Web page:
After the cooperation with AEG in the early 1940ies, Carl Zeiss began joining the further development of the EM-series: in 1949 Carl Zeiss rolled out the EM 8, a microscope compensating optical errors better and thereby providing an excellent image quality. Its successor, the EM 9, initiated a new era in the production of electron microscopes in 1956: it was the worlds first electromagnetic TEM with automatic electronic exposure control. With the launch of the EM 902 in 1984, Carl Zeiss also introduced Castaing-Henry filter for commercial electron microscopes. This technique enables users to obtain high-resolution element mapping images. GEMINI technology, which was first incorporated in the DSM 982 GEMINI, is known for its combined electrostatic-magnetic lens.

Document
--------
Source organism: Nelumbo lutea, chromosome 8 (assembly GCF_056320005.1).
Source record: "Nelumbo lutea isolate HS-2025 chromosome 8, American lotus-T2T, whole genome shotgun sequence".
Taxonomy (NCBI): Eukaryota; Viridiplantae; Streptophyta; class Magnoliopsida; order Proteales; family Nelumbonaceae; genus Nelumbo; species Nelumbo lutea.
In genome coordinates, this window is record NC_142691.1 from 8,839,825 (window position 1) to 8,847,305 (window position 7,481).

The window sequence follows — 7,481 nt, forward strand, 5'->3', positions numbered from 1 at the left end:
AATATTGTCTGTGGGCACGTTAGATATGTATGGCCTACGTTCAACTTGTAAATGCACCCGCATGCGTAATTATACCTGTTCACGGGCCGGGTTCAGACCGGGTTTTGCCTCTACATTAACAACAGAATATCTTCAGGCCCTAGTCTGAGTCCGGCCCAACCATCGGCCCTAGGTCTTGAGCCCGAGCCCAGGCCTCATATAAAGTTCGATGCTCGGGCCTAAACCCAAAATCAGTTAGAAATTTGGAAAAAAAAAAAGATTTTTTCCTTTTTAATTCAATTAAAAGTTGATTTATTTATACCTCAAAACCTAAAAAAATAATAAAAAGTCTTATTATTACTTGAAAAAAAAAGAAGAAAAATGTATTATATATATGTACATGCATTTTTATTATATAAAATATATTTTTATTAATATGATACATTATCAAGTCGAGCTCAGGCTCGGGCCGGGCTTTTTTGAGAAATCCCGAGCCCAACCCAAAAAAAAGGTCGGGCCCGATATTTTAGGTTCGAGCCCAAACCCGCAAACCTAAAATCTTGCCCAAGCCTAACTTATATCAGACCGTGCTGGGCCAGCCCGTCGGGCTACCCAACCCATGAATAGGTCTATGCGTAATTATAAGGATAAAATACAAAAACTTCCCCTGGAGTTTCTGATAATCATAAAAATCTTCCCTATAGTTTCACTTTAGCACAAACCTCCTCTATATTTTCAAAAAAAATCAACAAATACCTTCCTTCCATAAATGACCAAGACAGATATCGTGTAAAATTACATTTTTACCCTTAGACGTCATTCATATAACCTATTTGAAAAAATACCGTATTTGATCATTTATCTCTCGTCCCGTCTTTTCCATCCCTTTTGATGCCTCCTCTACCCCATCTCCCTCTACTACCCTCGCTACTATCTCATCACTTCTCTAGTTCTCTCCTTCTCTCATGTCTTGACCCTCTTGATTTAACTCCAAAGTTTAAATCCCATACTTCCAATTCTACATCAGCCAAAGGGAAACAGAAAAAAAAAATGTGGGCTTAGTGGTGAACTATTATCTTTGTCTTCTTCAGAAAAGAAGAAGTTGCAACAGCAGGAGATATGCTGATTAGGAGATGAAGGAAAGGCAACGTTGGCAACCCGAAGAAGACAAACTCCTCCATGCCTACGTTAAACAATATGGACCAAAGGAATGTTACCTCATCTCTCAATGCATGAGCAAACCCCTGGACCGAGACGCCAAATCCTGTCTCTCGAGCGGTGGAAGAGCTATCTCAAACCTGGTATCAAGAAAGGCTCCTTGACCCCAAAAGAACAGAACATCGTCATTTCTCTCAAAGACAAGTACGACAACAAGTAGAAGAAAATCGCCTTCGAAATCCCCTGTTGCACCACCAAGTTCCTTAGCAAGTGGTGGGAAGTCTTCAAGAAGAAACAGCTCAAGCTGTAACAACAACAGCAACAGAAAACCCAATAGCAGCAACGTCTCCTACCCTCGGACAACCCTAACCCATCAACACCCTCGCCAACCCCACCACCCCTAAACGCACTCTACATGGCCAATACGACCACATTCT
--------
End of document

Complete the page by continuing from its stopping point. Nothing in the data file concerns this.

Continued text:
In 2007, Carl Zeiss introduced two groundbreaking innovations: the ORION microscope, which generates images by scanning the sample with helium ions instead of electrons and provides much higher resolution and contrast, and CRISP, the only TEM in the world with the ability to image at the atomic level. In 2010, Carl Zeiss once more demonstrated its expertise in the field of electron microscopes with its Shuttle & Find system for correlative microscopy. In 2011 the electron microscopy division with its manufacturing sites in Oberkochen, Peabody and Cambridge was successfully merged. The company was renamed in Carl Zeiss Microscopy GmbH, which is still headquartered in Jena where it all began.